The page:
6 hours ago
By: Julie Arounlasy
Ontario announced new ticket sale legislation Thursday that would ban scalper bots and enforce new rules on reselling tickets.
The issue with scalper bots came to the attention of the Ontario government after The Tragically Hip’s farewell tour last year was nearly bought out by scalpers.
Scalper bots use a software program to buy a high volume number of tickets for an event, allowing the person running the software to sell the tickets for a profit.
“We are taking incentive away from reselling tickets by putting a cap on markups at 50 per cent,” Attorney-General Yasir Naqvi said at a press conference. “We’re really taking away the incentive for these bots to scoop up tickets and to then sell them in the marketplace at three, four or five times more than the face value of the tickets,” he said.
Ticket resale site StubHub has previously said it supports efforts to tackle bots, but that it values the ability of users to buy and sell tickets at prices fans deem appropriate, free from regulatory interference.
“We’re encouraged by many of today’s proposals including measures that provide fans with more information and prohibit the use of BOTS to procure tickets,” said Laura Dooley, StubHub Senior Manager of Government Affairs, said in a statement on the new legislation.
“However, our position remains that price caps displace tickets from secure sources, therefore exposing fans to higher instances of fraud, less transparency around fees, non-existent customer service and reduced ability for enforcement. We are concerned this policy reverses innovations in the market that serve to protect consumers.”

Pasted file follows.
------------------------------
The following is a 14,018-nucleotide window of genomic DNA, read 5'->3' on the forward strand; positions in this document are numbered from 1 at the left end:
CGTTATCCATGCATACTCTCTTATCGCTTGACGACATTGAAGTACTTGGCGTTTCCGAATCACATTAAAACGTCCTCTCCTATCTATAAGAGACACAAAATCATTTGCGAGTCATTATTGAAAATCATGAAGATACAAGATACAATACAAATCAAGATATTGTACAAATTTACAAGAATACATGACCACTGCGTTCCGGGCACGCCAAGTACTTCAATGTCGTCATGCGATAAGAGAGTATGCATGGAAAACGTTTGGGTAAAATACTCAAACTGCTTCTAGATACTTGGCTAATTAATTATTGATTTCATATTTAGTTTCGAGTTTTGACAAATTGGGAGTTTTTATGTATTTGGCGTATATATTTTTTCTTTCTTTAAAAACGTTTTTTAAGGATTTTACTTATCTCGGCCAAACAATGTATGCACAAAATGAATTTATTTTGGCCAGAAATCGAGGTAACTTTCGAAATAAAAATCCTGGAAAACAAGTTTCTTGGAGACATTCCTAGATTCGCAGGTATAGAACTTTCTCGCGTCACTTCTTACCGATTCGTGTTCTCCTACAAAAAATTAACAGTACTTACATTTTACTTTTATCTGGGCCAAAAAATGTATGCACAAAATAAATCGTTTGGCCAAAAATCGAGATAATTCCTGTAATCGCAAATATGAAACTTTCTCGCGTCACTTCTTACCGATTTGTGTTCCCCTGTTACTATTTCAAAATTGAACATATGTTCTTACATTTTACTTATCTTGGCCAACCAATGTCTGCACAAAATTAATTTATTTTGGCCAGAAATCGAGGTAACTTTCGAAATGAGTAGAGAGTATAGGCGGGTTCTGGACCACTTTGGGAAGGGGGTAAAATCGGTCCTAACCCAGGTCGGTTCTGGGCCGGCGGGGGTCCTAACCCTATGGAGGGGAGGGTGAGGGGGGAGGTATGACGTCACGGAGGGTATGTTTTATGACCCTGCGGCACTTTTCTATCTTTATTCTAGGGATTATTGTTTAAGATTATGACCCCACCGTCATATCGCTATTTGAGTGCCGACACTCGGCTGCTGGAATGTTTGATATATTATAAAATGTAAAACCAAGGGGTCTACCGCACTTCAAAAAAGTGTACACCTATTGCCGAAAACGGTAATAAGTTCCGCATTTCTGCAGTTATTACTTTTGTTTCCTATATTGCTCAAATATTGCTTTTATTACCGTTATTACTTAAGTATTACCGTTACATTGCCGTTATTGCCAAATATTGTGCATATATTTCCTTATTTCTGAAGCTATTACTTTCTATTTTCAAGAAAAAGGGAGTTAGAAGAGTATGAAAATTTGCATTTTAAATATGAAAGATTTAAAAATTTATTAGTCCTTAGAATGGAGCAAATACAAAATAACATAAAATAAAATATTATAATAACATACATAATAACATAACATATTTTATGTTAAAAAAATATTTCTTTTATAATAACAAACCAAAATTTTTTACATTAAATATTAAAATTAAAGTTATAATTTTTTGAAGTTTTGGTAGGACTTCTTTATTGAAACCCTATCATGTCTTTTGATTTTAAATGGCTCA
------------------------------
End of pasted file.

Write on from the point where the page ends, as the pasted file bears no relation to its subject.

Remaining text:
Under the new legislation, Government and Consumer Services agents would get the power to do inspections and lay fines against violators of the act. Companies themselves would also get the power to sue other companies for losses resulting from the use of bots.
Primary ticket sellers would have to tell buyers the capacity of the venue as well as how many tickets would be available through the general on-sale.
“The pricing restrictions won’t work. You can’t control an open market. Prices will always fluctuate above and below market value,” said a Toronto ticket broker who asked not to be named. “Putting a price cap would just cause problems and shift the market underground or to another country,” they said.
Dean Budnick, co-author of Ticket Masters: The Rise of the Concert Industry and How the Public Got Scalped told Humber News there is no doubt that the bots are real and they do have an impact on inventory.
“But to some degree, a larger issue in terms of why people can’t get tickets is that a lot of resale isn’t done by professional scalpers,” he said. “It’s done by average, everyday people who maybe are college students, moms, dads, or retirees who are just looking to make a little extra money.”
Budnick said the larger issue is that people can buy tickets from across the globe and resell them to earn money.
“If Ontario wanted to really do something, what they could do is perhaps limit the primary on sale to individuals who are only located in Ontario,” he said. “I’m not saying it will solve the problem, but at least you know the people who are buying tickets are situated in the same region. There would be less pressure during the on sale and more people locally would have tickets.”